• Ensure the metrics you implement have immediate stakeholder value, reinforcing alignment between IT and the business while influencing behavior in the desired direction.
  • Make sure that your metrics are defined in relation to the business goals and drivers, ensuring they will provide actionable outcomes.

Info-Tech Insight

  1. Service metrics are critical to ensuring alignment of IT service performance and business service value achievement.
  2. Service metrics reinforce positive business and end-user relationships by providing user-centric information that drives responsiveness and consistent service improvement.
  3. Poorly designed metrics drive unintended and unproductive behaviors, which have negative impacts on IT and produce negative service outcomes.

Service metrics 101

What are service metrics?

Service metrics measure IT services in a way that relates to a business outcome. IT needs to measure performance from the business perspective using business language.

Why do we need service metrics?

To ensure the business cares about the metrics that IT produces, start with business needs to make sure you’re measuring the right things. This will give IT the opportunity talk to the right stakeholders and develop metrics that will meet their business needs.

Service metrics are designed with the business perspective in mind, so they are fully aligned with business objectives.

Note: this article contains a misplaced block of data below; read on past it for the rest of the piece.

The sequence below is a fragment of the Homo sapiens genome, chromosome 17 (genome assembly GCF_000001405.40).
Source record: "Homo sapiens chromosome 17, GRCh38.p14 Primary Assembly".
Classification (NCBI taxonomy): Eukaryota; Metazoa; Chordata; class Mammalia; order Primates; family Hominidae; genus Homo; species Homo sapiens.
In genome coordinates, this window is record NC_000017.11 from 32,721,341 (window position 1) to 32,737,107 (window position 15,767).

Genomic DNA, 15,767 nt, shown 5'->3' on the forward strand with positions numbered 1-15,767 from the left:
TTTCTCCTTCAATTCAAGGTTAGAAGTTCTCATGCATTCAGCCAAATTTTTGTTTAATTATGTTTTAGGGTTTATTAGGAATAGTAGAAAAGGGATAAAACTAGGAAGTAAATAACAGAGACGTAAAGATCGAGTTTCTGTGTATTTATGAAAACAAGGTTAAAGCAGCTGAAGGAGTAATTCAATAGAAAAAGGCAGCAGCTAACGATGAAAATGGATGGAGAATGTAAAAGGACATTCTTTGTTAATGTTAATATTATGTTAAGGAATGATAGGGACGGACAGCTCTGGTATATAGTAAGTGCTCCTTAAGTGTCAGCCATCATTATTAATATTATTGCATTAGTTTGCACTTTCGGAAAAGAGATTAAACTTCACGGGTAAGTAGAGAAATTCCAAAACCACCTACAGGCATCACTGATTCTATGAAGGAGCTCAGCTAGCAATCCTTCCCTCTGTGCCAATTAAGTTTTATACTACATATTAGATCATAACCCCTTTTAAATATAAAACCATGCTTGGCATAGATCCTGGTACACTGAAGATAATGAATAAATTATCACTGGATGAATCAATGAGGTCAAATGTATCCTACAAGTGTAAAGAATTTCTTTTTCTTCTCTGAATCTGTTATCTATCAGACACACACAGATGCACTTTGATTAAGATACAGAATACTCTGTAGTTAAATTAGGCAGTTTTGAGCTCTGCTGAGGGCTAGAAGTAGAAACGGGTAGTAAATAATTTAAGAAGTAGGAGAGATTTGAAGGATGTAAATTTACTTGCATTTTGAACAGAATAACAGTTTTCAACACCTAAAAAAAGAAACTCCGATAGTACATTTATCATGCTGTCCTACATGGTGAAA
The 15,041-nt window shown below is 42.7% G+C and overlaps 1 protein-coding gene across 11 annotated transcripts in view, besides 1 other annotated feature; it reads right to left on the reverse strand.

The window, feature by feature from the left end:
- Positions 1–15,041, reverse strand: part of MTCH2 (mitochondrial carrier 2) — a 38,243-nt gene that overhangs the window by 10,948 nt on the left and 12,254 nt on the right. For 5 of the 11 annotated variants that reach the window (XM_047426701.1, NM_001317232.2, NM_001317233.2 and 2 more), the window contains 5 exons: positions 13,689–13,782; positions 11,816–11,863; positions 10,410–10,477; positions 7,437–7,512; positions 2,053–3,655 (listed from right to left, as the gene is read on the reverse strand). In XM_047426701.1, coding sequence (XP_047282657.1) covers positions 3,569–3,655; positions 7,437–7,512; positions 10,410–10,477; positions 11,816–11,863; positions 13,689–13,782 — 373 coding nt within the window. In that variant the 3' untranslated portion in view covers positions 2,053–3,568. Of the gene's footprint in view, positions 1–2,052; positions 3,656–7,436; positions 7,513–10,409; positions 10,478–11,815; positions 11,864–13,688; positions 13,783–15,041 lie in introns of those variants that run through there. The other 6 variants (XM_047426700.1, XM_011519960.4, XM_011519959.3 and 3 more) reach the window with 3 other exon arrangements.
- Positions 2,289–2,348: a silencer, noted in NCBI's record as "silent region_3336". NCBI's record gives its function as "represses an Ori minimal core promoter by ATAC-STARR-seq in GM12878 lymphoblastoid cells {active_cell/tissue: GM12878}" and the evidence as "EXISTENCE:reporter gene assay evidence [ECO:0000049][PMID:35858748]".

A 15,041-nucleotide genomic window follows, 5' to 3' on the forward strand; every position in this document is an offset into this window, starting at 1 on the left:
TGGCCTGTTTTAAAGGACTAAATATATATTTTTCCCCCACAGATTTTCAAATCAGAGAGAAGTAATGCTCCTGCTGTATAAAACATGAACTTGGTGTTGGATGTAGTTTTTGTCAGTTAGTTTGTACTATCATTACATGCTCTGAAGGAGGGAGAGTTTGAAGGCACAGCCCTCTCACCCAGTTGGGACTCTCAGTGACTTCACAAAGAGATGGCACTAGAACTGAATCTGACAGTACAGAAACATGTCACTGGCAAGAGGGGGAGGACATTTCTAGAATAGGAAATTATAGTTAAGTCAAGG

Perspectives Matter

Different stakeholders will require different types of metrics. A CEO may require metrics that provide a snapshot of the critical success of the company while a business manager is more concerned about the performance metrics of their department.

What are the benefits of implementing service metrics?

Service metrics help IT communicate with the business in business terms and enables IT to articulate how and where they provide business value. Business stakeholders can also easily understand how IT services contribute to their success.

The majority of CIOs feel metrics relating to business value and stakeholder satisfaction require significant improvement

A significantly higher proportion of CIOs than CEOs feel that there is significant improvement necessary for business value metrics and stakeholder satisfaction reporting. Stacked horizontal bar chart presenting survey results from CIOs and CXOs of 'Business Value Metrics'. Answer options are 'Effective', 'Some Improvement Necessary', 'Significant Improvement Necessary', and 'Not Required'.N=364

Stacked horizontal bar chart presenting survey results from CIOs and CXOs of 'Stakeholder Satisfaction Reporting'. Answer options are 'Effective', 'Some Improvement Necessary', 'Significant Improvement Necessary', and 'Not Required'.N=364

(Source: Info-Tech CIO-CXO Alignment Diagnostic Survey)

Meaningless metrics are a headache for the business